Tuesday, August 26, 2008

What City Are You In, Daddy?

If you watched last night's Democratic Convention proceedings, you would have seen Michelle Obama "introduce herself," as the cliché goes, "to America," and then you would have seen Barack Obama "call" to congratulate her and the kids on their performance. So, as the talking heads were bloviating about Michelle's "home run" ("she did exactly what she had to do," said the insufferable David Gergen, advisor to every president since George Washington and Polonius reincarnate), I got to thinking about what would have happened had a comparable scene been staged in France. Just try to imagine Carla Bruni rattling on about her first meeting with Sarkozy at a posh Parisian dinner party. And the family vetting? Would she have brought "Nick" home to meet her sister Valeria, an actress rather than a basketball coach like Michelle's brother, and would Valeria have offered an opinion on Nick's prowess as a persuasive public speaker? And how about the kids? Might Jean Sarkozy have motored on stage aboard his scooter, patted Carla on the rump, and asked an image of "daddy" on the television screen what city he was in? "Pontivy, fiston, Pontivy, et qu'est-ce que tu penses de belle-maman? Canon, hein?"

Think of the press. Would this display of pseudo-private life, this wallowing in sentimentality, this transformation of autobiography into political argument have been characterized by a commentator in the following terms:

She both affirmed his promise and humanized him. You could actually imagine their relationship was a real thing–not a symbiotic power alliance, but a union of two different people with different goals who just happen, when they’re not bickering about the butter, to find each other pretty cool. (Katherine Marsh of The New Republic).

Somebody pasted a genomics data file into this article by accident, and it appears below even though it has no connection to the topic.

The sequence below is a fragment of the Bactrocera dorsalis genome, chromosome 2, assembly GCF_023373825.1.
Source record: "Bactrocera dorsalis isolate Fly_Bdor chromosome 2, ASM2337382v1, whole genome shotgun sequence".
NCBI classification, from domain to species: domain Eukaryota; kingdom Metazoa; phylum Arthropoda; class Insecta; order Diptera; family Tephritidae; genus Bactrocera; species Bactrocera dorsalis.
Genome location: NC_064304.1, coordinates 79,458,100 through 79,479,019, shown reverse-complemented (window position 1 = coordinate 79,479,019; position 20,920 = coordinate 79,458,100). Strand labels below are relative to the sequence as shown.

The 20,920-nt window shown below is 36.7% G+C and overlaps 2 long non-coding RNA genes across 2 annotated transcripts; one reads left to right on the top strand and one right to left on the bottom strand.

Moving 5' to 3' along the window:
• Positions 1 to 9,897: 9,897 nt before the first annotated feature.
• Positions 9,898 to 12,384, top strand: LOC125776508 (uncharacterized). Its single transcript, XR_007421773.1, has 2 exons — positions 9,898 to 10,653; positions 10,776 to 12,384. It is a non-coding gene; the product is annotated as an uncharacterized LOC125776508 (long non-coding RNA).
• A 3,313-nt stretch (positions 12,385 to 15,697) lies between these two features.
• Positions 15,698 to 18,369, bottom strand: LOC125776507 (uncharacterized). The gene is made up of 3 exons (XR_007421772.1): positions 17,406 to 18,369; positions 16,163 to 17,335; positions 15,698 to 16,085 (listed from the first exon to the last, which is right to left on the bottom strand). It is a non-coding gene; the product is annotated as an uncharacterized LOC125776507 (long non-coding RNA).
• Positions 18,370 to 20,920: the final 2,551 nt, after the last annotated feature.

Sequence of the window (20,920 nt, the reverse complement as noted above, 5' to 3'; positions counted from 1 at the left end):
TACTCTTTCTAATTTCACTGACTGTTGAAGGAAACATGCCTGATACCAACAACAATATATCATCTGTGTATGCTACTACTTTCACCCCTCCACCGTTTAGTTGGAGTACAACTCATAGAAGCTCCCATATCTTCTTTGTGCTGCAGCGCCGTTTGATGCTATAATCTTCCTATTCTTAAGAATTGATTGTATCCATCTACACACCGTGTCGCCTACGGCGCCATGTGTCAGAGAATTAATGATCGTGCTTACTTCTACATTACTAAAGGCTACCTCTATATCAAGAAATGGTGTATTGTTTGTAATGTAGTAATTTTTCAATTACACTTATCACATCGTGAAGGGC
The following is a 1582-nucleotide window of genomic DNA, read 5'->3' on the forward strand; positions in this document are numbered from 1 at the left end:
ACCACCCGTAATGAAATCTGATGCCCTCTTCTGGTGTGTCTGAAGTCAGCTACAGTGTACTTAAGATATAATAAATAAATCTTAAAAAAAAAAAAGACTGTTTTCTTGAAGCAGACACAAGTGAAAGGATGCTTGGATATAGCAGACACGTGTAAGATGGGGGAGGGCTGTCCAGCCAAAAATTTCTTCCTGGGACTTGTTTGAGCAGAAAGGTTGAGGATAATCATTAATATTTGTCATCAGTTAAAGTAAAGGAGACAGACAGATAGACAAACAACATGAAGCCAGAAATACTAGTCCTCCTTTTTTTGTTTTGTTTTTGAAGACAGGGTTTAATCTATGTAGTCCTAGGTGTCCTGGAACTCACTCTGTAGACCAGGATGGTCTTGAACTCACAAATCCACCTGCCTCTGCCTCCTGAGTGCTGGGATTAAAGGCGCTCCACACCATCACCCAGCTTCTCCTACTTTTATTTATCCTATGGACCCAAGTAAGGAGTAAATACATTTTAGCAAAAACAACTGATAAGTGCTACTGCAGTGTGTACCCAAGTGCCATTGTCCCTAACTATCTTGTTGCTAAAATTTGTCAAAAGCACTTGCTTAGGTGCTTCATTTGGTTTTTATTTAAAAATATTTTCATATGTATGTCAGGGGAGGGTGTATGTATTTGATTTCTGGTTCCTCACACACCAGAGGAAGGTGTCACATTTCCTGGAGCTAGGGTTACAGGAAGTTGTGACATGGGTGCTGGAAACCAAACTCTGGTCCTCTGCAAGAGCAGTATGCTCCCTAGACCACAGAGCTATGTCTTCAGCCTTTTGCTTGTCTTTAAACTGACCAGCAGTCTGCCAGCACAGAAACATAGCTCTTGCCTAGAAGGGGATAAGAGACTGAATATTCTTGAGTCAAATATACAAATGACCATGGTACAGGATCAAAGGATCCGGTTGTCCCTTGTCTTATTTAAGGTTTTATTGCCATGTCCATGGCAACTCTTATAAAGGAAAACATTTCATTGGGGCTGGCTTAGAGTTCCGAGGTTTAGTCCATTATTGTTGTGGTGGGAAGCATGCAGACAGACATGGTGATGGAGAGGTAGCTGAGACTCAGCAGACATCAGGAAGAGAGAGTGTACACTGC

Or these (from Andrew Sullivan):

One of the best, most moving, intimate, rousing, humble, and beautiful speeches I’ve heard from a convention platform. Maybe she should be running for president.

Mind you, I offer this comment, this lament, as a committed supporter of Obama. Such blatant sentimentalizing may be--no doubt is--what has to be done to get elected in America. France is still different. Let's hope it stays that way.

ADDENDUM: Rue89's coverage is more sober and clear-eyed than most American accounts.


TexExile said...

Look at the bright side: we're unlikely to have to squirm through anything so cringefully awful when the Republicans gather to nominate McCain, whose family history is perhaps just a little too complicated for that sort of thing. (Come to think of it, this was perhaps an overlooked argument in favour of Hillary in the primaries...)

As for Michelle, it's a pity she's being consigned to such an apparently traditional role. I liked her better when the press thought she was Lady Macbeth.

Unknown said...

Good point. I wonder if the Republicans will address the issue of Cindy McCain's drug addiction and wriggling out of criminal charges:

Anonymous said...

ron tiersky says:

art -

my first reactions were similar to yours. The "reintroduction" of Michelle and the family, including her husband, was embarrassing. It was also very mainstream, as the American electoral process has become.